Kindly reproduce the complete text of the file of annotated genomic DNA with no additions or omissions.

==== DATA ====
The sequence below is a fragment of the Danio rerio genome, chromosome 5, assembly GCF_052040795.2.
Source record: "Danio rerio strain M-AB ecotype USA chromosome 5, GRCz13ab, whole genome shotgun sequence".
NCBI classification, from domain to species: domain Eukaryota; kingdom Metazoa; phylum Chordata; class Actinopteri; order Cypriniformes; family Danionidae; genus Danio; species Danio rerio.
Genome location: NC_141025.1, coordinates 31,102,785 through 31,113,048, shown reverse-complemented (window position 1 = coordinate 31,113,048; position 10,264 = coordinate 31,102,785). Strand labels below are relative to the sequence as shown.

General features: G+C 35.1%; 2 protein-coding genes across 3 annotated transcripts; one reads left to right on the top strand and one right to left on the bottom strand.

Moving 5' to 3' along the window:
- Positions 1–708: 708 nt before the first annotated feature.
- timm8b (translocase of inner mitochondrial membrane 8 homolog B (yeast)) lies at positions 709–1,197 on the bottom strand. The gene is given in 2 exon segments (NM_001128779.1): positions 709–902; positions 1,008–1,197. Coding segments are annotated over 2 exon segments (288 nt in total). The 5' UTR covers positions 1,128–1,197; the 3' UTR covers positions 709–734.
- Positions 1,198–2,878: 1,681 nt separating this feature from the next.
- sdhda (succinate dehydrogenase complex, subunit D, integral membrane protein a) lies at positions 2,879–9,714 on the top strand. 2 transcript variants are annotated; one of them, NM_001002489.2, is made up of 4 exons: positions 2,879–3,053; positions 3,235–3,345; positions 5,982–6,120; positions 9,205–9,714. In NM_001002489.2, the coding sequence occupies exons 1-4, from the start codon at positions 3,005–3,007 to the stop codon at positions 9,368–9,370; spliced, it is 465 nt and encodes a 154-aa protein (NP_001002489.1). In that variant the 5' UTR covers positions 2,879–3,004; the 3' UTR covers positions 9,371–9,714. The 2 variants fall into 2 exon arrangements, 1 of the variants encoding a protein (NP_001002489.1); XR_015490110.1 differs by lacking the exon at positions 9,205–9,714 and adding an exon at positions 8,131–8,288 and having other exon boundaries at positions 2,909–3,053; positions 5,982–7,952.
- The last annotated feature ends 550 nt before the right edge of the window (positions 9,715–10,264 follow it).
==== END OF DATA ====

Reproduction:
The sequence below is a fragment of the Danio rerio genome, chromosome 5, assembly GCF_052040795.2.
Source record: "Danio rerio strain M-AB ecotype USA chromosome 5, GRCz13ab, whole genome shotgun sequence".
NCBI classification, from domain to species: domain Eukaryota; kingdom Metazoa; phylum Chordata; class Actinopteri; order Cypriniformes; family Danionidae; genus Danio; species Danio rerio.
Genome location: NC_141025.1, coordinates 31,102,785 through 31,113,048, shown reverse-complemented (window position 1 = coordinate 31,113,048; position 10,264 = coordinate 31,102,785). Strand labels below are relative to the sequence as shown.

General features: G+C 35.1%; 2 protein-coding genes across 3 annotated transcripts; one reads left to right on the top strand and one right to left on the bottom strand.

Moving 5' to 3' along the window:
- Positions 1–708: 708 nt before the first annotated feature.
- timm8b (translocase of inner mitochondrial membrane 8 homolog B (yeast)) lies at positions 709–1,197 on the bottom strand. The gene is given in 2 exon segments (NM_001128779.1): positions 709–902; positions 1,008–1,197. Coding segments are annotated over 2 exon segments (288 nt in total). The 5' UTR covers positions 1,128–1,197; the 3' UTR covers positions 709–734.
- Positions 1,198–2,878: 1,681 nt separating this feature from the next.
- sdhda (succinate dehydrogenase complex, subunit D, integral membrane protein a) lies at positions 2,879–9,714 on the top strand. 2 transcript variants are annotated; one of them, NM_001002489.2, is made up of 4 exons: positions 2,879–3,053; positions 3,235–3,345; positions 5,982–6,120; positions 9,205–9,714. In NM_001002489.2, the coding sequence occupies exons 1-4, from the start codon at positions 3,005–3,007 to the stop codon at positions 9,368–9,370; spliced, it is 465 nt and encodes a 154-aa protein (NP_001002489.1). In that variant the 5' UTR covers positions 2,879–3,004; the 3' UTR covers positions 9,371–9,714. The 2 variants fall into 2 exon arrangements, 1 of the variants encoding a protein (NP_001002489.1); XR_015490110.1 differs by lacking the exon at positions 9,205–9,714 and adding an exon at positions 8,131–8,288 and having other exon boundaries at positions 2,909–3,053; positions 5,982–7,952.
- The last annotated feature ends 550 nt before the right edge of the window (positions 9,715–10,264 follow it).